PVA bag tips

There is no doubting that PVA bags are still a deadly method, however with so many anglers using them these days it’s important to keep refining your approach if you are to stay one step ahead and keep the action coming. A lot of my thinking behind using PVA bags is that I’m looking to draw maximum attention to my hookbait and get a bite as quickly as possible. Therefore it’s important to think about the size of the bag you use as it’s surprising just how much bait even a small bag can hold. Tie a bag up and drop it in the margins and you’ll see what I mean when it dissolves.

From my experience a bag the size of a 2 pence coin holds a mouthful of bait that is more than enough to get you a bite from a passing carp. Small bags allow you to cast further if needed, and they are also useful if you plan to recast regularly to search out a swim, as it means you’re not leaving piles of bait all over the place. In terms of what you use in the bag itself the list is almost endless, and it’s worth thinking past the usual handful of trout pellets with a boilie hookbait. One of my favourite alternatives is sweetcorn; it tends to be underused these days despite the fact that carp absolutely love the stuff. A couple of grains of corn mixed with a few pellets to remove any moisture that might melt the PVA can be deadly, particularly in the colder weather.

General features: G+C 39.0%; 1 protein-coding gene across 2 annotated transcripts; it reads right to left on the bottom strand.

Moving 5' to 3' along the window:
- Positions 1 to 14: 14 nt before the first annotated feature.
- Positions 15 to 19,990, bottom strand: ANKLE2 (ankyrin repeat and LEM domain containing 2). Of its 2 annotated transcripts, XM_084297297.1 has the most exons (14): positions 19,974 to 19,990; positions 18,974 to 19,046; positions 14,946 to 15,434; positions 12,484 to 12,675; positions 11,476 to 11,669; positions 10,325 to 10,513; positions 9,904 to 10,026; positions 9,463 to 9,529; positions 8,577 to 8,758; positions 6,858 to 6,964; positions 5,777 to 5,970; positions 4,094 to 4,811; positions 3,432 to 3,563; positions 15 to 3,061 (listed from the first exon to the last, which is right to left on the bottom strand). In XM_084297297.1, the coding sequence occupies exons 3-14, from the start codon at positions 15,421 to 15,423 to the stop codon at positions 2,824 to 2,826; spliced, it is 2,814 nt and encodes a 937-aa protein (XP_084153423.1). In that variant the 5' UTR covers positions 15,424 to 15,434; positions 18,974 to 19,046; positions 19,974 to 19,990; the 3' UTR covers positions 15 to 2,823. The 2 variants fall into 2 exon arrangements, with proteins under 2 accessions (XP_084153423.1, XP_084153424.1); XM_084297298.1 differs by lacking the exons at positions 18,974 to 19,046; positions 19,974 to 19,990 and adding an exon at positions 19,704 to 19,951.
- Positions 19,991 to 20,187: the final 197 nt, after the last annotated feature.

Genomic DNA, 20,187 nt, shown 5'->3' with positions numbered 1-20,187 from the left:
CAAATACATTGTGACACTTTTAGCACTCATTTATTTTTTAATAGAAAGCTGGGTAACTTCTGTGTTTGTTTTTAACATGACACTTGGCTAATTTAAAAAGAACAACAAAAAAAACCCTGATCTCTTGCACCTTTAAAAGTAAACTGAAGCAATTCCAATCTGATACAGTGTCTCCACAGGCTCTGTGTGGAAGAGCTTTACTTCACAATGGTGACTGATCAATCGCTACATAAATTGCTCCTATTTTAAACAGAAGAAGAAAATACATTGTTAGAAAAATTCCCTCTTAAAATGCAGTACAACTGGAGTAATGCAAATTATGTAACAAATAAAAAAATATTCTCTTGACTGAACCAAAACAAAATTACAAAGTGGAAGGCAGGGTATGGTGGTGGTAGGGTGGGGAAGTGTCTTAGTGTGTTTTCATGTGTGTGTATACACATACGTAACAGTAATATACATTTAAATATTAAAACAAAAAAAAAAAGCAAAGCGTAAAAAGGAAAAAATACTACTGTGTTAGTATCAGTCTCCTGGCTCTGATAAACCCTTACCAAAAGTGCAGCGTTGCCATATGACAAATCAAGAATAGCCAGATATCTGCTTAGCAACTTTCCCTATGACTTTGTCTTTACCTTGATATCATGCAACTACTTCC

Another one of my favourites is finely crumbed boilies as they form a lovely pile of attraction around the hookbait. I tend to tie up a bag with three whole boilies, thread one onto my hair and then crush the other two up using my fingers. You can get a really fine crumb doing this and also mould the bag into an aerodynamic shape that is perfect for casting.